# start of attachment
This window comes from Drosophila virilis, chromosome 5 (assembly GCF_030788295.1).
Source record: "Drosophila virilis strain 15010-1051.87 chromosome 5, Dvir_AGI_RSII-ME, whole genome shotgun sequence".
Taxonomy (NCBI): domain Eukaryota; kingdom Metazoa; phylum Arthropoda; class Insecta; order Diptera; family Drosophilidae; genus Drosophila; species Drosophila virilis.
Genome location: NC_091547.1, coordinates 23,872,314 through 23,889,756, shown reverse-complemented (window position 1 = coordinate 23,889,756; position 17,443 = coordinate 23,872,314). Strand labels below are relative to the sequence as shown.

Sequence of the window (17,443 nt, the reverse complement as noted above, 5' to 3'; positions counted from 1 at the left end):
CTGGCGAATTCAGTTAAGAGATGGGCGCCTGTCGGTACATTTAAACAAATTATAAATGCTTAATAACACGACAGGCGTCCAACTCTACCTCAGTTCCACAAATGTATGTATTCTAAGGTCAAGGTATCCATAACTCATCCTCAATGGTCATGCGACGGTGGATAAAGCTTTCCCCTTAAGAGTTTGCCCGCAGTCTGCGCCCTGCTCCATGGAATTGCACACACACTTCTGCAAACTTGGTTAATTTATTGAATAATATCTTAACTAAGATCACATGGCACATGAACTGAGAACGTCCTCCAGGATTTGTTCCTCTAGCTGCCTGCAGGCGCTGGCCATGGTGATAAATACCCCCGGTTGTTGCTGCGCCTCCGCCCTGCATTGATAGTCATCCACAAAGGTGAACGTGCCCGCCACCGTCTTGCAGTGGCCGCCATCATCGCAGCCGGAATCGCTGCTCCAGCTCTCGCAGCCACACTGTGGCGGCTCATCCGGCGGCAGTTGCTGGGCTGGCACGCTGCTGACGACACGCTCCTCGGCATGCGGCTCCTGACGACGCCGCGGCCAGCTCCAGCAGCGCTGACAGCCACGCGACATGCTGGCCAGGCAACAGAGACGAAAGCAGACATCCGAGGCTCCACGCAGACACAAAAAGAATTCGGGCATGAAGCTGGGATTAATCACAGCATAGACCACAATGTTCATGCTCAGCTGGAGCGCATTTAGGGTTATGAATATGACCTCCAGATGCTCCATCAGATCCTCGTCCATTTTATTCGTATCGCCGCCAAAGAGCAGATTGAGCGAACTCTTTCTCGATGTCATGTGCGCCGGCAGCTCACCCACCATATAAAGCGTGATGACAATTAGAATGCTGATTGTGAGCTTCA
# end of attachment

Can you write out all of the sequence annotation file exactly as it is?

This window comes from Drosophila virilis, chromosome 5 (assembly GCF_030788295.1).
Source record: "Drosophila virilis strain 15010-1051.87 chromosome 5, Dvir_AGI_RSII-ME, whole genome shotgun sequence".
Taxonomy (NCBI): domain Eukaryota; kingdom Metazoa; phylum Arthropoda; class Insecta; order Diptera; family Drosophilidae; genus Drosophila; species Drosophila virilis.
Genome location: NC_091547.1, coordinates 23,872,314 through 23,889,756, shown reverse-complemented (window position 1 = coordinate 23,889,756; position 17,443 = coordinate 23,872,314). Strand labels below are relative to the sequence as shown.

Sequence of the window (17,443 nt, the reverse complement as noted above, 5' to 3'; positions counted from 1 at the left end):
CTGGCGAATTCAGTTAAGAGATGGGCGCCTGTCGGTACATTTAAACAAATTATAAATGCTTAATAACACGACAGGCGTCCAACTCTACCTCAGTTCCACAAATGTATGTATTCTAAGGTCAAGGTATCCATAACTCATCCTCAATGGTCATGCGACGGTGGATAAAGCTTTCCCCTTAAGAGTTTGCCCGCAGTCTGCGCCCTGCTCCATGGAATTGCACACACACTTCTGCAAACTTGGTTAATTTATTGAATAATATCTTAACTAAGATCACATGGCACATGAACTGAGAACGTCCTCCAGGATTTGTTCCTCTAGCTGCCTGCAGGCGCTGGCCATGGTGATAAATACCCCCGGTTGTTGCTGCGCCTCCGCCCTGCATTGATAGTCATCCACAAAGGTGAACGTGCCCGCCACCGTCTTGCAGTGGCCGCCATCATCGCAGCCGGAATCGCTGCTCCAGCTCTCGCAGCCACACTGTGGCGGCTCATCCGGCGGCAGTTGCTGGGCTGGCACGCTGCTGACGACACGCTCCTCGGCATGCGGCTCCTGACGACGCCGCGGCCAGCTCCAGCAGCGCTGACAGCCACGCGACATGCTGGCCAGGCAACAGAGACGAAAGCAGACATCCGAGGCTCCACGCAGACACAAAAAGAATTCGGGCATGAAGCTGGGATTAATCACAGCATAGACCACAATGTTCATGCTCAGCTGGAGCGCATTTAGGGTTATGAATATGACCTCCAGATGCTCCATCAGATCCTCGTCCATTTTATTCGTATCGCCGCCAAAGAGCAGATTGAGCGAACTCTTTCTCGATGTCATGTGCGCCGGCAGCTCACCCACCATATAAAGCGTGATGACAATTAGAATGCTGATTGTGAGCTTCA